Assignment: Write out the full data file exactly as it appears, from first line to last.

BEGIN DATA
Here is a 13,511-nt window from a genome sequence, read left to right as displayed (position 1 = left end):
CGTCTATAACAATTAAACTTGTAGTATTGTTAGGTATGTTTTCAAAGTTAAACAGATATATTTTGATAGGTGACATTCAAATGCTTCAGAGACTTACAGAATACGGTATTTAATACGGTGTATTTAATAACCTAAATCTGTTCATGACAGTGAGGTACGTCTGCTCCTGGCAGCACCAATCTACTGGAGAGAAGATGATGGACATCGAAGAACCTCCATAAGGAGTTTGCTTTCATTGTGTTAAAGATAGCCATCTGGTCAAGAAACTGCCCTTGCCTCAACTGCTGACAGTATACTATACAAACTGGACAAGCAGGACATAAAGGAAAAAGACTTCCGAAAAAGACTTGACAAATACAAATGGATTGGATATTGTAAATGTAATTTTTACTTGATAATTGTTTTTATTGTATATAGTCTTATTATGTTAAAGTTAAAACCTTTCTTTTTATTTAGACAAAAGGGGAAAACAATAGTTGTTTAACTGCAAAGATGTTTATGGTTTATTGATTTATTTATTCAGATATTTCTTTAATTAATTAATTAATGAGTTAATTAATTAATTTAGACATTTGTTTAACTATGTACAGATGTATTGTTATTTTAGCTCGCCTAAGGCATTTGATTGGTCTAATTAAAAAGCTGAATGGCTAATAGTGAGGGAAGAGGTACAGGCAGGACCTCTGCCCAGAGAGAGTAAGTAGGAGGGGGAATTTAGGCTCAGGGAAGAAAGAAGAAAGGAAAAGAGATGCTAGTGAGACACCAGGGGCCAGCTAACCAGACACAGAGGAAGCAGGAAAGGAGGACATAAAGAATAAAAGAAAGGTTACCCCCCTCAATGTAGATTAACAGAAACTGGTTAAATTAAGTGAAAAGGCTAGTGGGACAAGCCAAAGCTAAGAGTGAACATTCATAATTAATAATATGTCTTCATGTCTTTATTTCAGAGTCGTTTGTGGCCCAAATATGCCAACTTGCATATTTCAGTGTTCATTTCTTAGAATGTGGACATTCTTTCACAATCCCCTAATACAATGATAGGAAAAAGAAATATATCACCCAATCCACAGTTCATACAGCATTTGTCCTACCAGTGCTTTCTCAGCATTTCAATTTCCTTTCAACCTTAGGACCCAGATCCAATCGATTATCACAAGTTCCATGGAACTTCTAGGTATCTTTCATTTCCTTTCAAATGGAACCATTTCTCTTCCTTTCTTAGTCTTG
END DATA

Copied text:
Here is a 13,511-nt window from a genome sequence, read left to right as displayed (position 1 = left end):
CGTCTATAACAATTAAACTTGTAGTATTGTTAGGTATGTTTTCAAAGTTAAACAGATATATTTTGATAGGTGACATTCAAATGCTTCAGAGACTTACAGAATACGGTATTTAATACGGTGTATTTAATAACCTAAATCTGTTCATGACAGTGAGGTACGTCTGCTCCTGGCAGCACCAATCTACTGGAGAGAAGATGATGGACATCGAAGAACCTCCATAAGGAGTTTGCTTTCATTGTGTTAAAGATAGCCATCTGGTCAAGAAACTGCCCTTGCCTCAACTGCTGACAGTATACTATACAAACTGGACAAGCAGGACATAAAGGAAAAAGACTTCCGAAAAAGACTTGACAAATACAAATGGATTGGATATTGTAAATGTAATTTTTACTTGATAATTGTTTTTATTGTATATAGTCTTATTATGTTAAAGTTAAAACCTTTCTTTTTATTTAGACAAAAGGGGAAAACAATAGTTGTTTAACTGCAAAGATGTTTATGGTTTATTGATTTATTTATTCAGATATTTCTTTAATTAATTAATTAATGAGTTAATTAATTAATTTAGACATTTGTTTAACTATGTACAGATGTATTGTTATTTTAGCTCGCCTAAGGCATTTGATTGGTCTAATTAAAAAGCTGAATGGCTAATAGTGAGGGAAGAGGTACAGGCAGGACCTCTGCCCAGAGAGAGTAAGTAGGAGGGGGAATTTAGGCTCAGGGAAGAAAGAAGAAAGGAAAAGAGATGCTAGTGAGACACCAGGGGCCAGCTAACCAGACACAGAGGAAGCAGGAAAGGAGGACATAAAGAATAAAAGAAAGGTTACCCCCCTCAATGTAGATTAACAGAAACTGGTTAAATTAAGTGAAAAGGCTAGTGGGACAAGCCAAAGCTAAGAGTGAACATTCATAATTAATAATATGTCTTCATGTCTTTATTTCAGAGTCGTTTGTGGCCCAAATATGCCAACTTGCATATTTCAGTGTTCATTTCTTAGAATGTGGACATTCTTTCACAATCCCCTAATACAATGATAGGAAAAAGAAATATATCACCCAATCCACAGTTCATACAGCATTTGTCCTACCAGTGCTTTCTCAGCATTTCAATTTCCTTTCAACCTTAGGACCCAGATCCAATCGATTATCACAAGTTCCATGGAACTTCTAGGTATCTTTCATTTCCTTTCAAATGGAACCATTTCTCTTCCTTTCTTAGTCTTG